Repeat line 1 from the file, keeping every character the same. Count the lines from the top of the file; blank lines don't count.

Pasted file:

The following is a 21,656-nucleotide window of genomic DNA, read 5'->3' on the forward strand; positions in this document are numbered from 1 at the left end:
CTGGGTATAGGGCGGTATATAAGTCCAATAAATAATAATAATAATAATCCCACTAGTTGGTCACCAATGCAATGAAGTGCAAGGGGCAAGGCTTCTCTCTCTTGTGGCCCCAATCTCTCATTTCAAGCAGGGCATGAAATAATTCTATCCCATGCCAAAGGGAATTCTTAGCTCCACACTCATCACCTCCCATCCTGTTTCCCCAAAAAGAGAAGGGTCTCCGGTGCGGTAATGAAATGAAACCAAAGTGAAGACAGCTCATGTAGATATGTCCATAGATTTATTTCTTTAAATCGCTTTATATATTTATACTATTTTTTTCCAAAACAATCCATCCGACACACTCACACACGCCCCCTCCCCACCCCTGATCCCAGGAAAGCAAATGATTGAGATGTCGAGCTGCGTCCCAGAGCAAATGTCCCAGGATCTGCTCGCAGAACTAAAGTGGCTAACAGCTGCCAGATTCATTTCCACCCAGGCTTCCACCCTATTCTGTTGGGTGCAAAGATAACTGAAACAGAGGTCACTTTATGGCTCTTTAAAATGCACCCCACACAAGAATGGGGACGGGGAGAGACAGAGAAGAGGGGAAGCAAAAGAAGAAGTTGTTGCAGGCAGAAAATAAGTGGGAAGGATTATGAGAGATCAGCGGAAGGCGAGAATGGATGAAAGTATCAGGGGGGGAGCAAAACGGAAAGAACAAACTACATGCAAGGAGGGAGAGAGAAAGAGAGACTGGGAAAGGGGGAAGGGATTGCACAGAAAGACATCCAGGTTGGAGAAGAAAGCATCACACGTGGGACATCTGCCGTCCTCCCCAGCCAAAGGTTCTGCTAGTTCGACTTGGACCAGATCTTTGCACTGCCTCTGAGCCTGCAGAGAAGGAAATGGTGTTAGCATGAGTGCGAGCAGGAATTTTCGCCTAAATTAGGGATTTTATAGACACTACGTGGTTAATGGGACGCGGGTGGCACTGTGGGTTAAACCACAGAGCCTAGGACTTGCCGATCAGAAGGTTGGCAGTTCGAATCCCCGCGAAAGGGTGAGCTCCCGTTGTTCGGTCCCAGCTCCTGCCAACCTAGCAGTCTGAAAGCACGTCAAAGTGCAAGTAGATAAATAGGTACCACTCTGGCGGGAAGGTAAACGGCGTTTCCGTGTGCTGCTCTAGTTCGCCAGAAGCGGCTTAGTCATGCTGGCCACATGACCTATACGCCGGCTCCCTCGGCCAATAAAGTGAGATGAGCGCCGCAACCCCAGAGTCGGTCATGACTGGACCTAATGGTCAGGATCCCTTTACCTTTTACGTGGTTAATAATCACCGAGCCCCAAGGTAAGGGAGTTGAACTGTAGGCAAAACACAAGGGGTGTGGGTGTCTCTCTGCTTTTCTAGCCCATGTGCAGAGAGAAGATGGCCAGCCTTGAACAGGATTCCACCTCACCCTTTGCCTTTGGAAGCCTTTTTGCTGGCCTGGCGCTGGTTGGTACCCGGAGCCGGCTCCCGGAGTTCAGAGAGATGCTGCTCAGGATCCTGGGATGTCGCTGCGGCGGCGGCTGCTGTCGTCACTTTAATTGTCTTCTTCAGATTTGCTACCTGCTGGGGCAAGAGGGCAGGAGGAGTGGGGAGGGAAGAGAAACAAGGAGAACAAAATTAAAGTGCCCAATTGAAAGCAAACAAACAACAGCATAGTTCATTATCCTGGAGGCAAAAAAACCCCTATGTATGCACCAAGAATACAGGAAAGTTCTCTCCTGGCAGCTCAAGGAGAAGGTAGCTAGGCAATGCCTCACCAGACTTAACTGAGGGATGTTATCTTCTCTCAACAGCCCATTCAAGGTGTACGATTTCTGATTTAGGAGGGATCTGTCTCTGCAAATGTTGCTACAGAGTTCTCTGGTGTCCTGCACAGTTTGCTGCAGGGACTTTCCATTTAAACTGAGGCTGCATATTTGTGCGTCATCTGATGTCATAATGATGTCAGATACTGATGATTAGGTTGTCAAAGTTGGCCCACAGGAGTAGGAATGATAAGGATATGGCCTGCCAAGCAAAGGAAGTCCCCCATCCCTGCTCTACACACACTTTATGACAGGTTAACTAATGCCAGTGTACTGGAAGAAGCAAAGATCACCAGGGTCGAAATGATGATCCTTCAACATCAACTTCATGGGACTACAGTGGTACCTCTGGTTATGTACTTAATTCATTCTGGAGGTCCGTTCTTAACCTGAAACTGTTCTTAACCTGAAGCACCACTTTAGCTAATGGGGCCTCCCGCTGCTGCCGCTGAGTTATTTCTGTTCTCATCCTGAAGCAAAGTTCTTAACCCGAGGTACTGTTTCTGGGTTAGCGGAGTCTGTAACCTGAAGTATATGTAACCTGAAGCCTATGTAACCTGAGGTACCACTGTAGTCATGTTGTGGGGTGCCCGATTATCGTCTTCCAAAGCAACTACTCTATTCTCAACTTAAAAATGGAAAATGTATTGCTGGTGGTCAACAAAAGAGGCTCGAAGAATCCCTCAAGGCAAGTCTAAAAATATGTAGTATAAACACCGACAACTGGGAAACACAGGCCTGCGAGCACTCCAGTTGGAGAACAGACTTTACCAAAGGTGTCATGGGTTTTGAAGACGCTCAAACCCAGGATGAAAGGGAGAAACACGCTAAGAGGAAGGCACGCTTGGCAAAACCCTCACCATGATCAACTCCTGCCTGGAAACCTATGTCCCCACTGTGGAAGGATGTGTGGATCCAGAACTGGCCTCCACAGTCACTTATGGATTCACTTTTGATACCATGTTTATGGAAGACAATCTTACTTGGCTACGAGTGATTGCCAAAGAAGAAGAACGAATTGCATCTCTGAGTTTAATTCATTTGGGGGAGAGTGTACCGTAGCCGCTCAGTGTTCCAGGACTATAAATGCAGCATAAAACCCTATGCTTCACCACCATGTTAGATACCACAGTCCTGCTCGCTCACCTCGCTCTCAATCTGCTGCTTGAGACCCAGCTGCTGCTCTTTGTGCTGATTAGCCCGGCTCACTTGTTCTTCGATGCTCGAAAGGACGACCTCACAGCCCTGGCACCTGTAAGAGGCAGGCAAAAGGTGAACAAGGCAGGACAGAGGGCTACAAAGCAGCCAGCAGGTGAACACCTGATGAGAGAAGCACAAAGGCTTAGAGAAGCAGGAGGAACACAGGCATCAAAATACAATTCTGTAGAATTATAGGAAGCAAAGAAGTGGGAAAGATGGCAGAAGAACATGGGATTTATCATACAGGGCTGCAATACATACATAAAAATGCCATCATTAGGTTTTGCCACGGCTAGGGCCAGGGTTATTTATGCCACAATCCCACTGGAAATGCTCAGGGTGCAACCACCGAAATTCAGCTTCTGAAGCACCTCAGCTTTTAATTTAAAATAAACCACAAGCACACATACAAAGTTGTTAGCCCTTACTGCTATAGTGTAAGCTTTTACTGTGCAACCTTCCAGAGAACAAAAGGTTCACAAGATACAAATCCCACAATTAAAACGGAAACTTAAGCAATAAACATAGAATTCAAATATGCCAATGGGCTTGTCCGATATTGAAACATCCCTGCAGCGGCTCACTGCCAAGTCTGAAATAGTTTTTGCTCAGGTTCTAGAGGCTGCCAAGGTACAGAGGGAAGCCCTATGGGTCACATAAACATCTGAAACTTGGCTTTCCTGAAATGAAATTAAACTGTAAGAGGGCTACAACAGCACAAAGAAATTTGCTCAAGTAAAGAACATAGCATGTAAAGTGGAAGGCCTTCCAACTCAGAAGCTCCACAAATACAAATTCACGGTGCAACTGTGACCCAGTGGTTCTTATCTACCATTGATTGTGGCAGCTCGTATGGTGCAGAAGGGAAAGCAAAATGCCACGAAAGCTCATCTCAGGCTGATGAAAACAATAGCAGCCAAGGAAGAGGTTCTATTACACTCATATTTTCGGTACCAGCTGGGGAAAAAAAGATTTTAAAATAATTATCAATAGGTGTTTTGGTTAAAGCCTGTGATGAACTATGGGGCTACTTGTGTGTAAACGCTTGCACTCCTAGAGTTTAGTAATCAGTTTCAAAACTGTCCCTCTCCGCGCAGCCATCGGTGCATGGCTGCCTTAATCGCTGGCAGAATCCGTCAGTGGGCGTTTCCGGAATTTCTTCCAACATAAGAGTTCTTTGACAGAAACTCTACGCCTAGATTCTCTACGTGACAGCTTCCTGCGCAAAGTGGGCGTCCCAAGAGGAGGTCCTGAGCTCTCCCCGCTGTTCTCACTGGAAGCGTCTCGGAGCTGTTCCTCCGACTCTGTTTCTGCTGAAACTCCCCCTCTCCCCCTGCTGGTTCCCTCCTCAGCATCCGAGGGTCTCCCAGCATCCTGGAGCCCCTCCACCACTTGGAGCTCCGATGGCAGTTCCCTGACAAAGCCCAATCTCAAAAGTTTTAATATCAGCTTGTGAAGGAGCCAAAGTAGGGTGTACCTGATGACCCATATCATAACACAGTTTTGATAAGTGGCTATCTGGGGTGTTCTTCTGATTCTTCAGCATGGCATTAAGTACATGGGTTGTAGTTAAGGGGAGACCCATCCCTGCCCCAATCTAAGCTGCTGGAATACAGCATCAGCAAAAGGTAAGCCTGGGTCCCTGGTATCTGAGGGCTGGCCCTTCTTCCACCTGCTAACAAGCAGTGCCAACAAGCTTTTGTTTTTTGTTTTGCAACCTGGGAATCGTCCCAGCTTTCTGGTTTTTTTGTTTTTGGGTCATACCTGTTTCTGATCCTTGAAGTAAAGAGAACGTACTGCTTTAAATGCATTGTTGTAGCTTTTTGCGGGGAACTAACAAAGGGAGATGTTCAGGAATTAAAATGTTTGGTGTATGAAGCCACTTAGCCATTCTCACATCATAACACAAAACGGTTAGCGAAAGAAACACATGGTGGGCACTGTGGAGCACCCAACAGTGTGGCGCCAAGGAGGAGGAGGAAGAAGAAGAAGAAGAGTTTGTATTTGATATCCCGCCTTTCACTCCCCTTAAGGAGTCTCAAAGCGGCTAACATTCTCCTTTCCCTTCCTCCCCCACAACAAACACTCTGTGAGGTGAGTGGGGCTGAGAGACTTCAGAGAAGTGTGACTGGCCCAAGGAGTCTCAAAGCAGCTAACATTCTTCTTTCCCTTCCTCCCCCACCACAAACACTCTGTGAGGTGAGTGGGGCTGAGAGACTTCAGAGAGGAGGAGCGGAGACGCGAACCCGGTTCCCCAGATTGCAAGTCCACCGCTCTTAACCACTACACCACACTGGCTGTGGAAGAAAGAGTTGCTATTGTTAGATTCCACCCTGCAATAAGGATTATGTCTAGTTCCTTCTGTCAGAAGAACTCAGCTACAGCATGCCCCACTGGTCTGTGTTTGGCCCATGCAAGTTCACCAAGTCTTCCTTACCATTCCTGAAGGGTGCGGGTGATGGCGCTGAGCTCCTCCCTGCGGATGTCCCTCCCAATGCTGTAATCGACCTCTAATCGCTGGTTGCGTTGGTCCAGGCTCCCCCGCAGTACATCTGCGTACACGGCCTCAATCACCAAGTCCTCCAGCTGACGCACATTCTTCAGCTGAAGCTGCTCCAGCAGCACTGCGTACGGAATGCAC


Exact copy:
The following is a 21,656-nucleotide window of genomic DNA, read 5'->3' on the forward strand; positions in this document are numbered from 1 at the left end: